Travelers who book traditional black-car service and limousines still get dropped off and picked up curbside, too. Nik Charalaghi drives for a local car service that charges about $80 for a downtown-to-airport trip, around twice the average UberX rate. He's happy to see Uber and Lyft re-routed to the rooftops so he and his passengers get in and out faster.
SFO skycap Arnold Kosta, working the curbside baggage check-in outside Terminal 1, said the narrow sidewalk where Southwest and JetBlue passengers cluster to avoid the long, snaking lines inside, "is a lot less crowded now." But, he added, "it still gets busy during [morning] and late afternoon rush hours."
Kosta was checking in Jason Cody, a San Francisco flyer who was spitting mad at Lyft because he wasn't picked up on-time--at home. "I've had problems before, so I drove my car to the airport and I'm paying [an off-airport long-term parking lot] $12.99 a day."
Meanwhile, ride-hail drivers have mixed feelings about SFO's rooftop pick-up zones. Silvia Vasquez, who's been piloting her Toyota Corolla for Uber for more than two years, says she doesn't go out of her way to pick up passengers at SFO.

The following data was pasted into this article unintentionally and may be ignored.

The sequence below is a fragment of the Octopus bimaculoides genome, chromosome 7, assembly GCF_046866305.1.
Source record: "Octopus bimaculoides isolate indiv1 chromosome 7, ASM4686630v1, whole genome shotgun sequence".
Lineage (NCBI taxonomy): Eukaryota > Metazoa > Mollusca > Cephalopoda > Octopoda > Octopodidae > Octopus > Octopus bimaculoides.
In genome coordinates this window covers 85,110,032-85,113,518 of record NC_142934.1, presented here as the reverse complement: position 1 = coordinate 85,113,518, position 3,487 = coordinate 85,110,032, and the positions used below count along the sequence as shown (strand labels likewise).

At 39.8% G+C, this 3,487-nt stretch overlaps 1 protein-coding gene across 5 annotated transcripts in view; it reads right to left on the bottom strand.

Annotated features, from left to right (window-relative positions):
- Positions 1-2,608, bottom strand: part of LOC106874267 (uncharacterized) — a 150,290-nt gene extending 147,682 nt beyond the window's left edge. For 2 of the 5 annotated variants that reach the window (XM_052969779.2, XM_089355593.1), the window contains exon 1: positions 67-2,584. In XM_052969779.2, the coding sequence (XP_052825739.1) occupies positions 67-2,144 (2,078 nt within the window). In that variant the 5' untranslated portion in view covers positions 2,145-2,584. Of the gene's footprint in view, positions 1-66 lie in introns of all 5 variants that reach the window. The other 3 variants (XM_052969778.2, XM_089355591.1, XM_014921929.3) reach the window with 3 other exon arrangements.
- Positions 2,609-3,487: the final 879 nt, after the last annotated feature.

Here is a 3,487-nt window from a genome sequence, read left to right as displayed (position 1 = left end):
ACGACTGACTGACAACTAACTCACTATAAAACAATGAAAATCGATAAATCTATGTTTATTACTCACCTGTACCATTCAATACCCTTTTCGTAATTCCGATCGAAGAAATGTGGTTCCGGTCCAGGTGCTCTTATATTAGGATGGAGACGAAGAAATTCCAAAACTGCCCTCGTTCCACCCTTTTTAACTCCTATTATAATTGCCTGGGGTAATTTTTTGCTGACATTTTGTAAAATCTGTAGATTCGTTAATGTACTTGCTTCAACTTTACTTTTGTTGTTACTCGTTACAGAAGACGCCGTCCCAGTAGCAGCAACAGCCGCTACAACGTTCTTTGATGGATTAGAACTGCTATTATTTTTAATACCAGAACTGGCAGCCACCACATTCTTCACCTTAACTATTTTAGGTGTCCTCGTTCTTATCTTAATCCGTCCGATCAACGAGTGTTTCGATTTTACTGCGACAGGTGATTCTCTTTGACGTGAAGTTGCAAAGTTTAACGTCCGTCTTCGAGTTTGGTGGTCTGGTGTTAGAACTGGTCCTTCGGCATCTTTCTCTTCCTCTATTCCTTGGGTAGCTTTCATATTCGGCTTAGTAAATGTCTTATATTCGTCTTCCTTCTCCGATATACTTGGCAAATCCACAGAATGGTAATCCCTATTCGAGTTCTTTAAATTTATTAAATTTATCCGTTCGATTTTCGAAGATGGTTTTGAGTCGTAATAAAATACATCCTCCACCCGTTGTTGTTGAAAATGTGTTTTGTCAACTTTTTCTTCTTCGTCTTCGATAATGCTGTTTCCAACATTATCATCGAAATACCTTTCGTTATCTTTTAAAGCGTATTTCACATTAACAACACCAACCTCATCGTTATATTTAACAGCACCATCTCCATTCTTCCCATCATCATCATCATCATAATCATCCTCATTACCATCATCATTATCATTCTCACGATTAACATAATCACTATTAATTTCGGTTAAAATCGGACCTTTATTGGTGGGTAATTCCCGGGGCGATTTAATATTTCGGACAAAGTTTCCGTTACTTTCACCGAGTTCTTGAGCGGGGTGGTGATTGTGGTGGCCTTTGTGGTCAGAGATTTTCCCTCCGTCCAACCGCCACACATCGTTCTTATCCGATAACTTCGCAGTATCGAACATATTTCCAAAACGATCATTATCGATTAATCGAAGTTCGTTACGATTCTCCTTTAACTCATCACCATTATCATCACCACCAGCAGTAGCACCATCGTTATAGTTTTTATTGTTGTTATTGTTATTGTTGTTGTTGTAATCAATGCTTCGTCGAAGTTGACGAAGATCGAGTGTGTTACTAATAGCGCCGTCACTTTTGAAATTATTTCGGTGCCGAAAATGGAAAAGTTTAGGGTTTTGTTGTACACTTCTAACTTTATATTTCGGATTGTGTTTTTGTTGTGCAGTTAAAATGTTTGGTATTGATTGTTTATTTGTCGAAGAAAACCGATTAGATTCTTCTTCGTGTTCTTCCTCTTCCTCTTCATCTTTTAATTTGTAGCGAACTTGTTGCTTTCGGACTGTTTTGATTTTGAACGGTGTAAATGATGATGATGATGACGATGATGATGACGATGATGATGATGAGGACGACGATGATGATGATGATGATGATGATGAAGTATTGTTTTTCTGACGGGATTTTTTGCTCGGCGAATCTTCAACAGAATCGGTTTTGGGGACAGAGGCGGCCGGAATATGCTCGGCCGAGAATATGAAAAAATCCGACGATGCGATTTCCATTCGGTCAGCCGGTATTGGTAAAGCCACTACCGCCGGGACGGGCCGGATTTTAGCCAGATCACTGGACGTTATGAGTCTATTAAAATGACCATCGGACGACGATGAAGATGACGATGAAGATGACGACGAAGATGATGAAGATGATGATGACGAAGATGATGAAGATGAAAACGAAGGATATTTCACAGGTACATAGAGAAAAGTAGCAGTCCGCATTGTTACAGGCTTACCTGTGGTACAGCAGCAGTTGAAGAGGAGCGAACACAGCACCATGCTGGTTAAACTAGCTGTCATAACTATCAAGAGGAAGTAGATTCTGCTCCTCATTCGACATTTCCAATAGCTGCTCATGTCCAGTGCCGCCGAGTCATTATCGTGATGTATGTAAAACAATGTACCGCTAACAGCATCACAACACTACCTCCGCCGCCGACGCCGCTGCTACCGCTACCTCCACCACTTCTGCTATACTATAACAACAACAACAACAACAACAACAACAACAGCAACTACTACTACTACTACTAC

"When it gets busy, there can be two long lines to get up to the parking lot roof. Riders get impatient," she explained. Her usual approach: Finish her airport drop-off and leave, preferring to deadhead rather than battle SFO's pick-up rules and traffic.
But Maria Araujo, a Lyft driver, is thrilled with the new passenger pick-up scheme: "Saves me time. I love it." Gewodroa Baria, who drives for Uber, is also a fan: "It's much easier for pickups. Before it was too crowded and too crazy."
There are three pick-up zones on the roof of the garage attached to Terminal 1. There's no seating except for a few large concrete blocks. The only décor? Some plants sunk in concrete. The Spartan location is perfectly fine--at least when the weather is fine. But when the rains come, waiting passengers will get drenched. They can try and take refuge in a small enclosed space next to the elevators, but then they won't be able to spot their driver.
An endless stream of Hondas, Hyundais and Toyotas drive by in one of three lanes. They stop at the pick-up areas designated with a letter and a number. If a driver and passenger do not connect in the assigned zone, the ride can vanish. That's because Uber and Lyft drivers can't park or wait more than five minutes. The airport has staffers, similar to curbside cops, who enforce the rules. No citations or tickets are issued.
A business traveler named Cristina, who declined to give her last name, was clearly unhappy with her first Uber rooftop pickup. "They said ten minutes, then reset it to another ten minutes and now reset it to another nine minutes," she said. "I want to cancel and try Lyft."
Another waiting flyer, Bill Graves, complained that airport signage is "massively confusing. I followed a sign that says 'shared rides' and wound up in the wrong place."
But then a car pulled up. "Uh, oh, there's my ride," Graves said.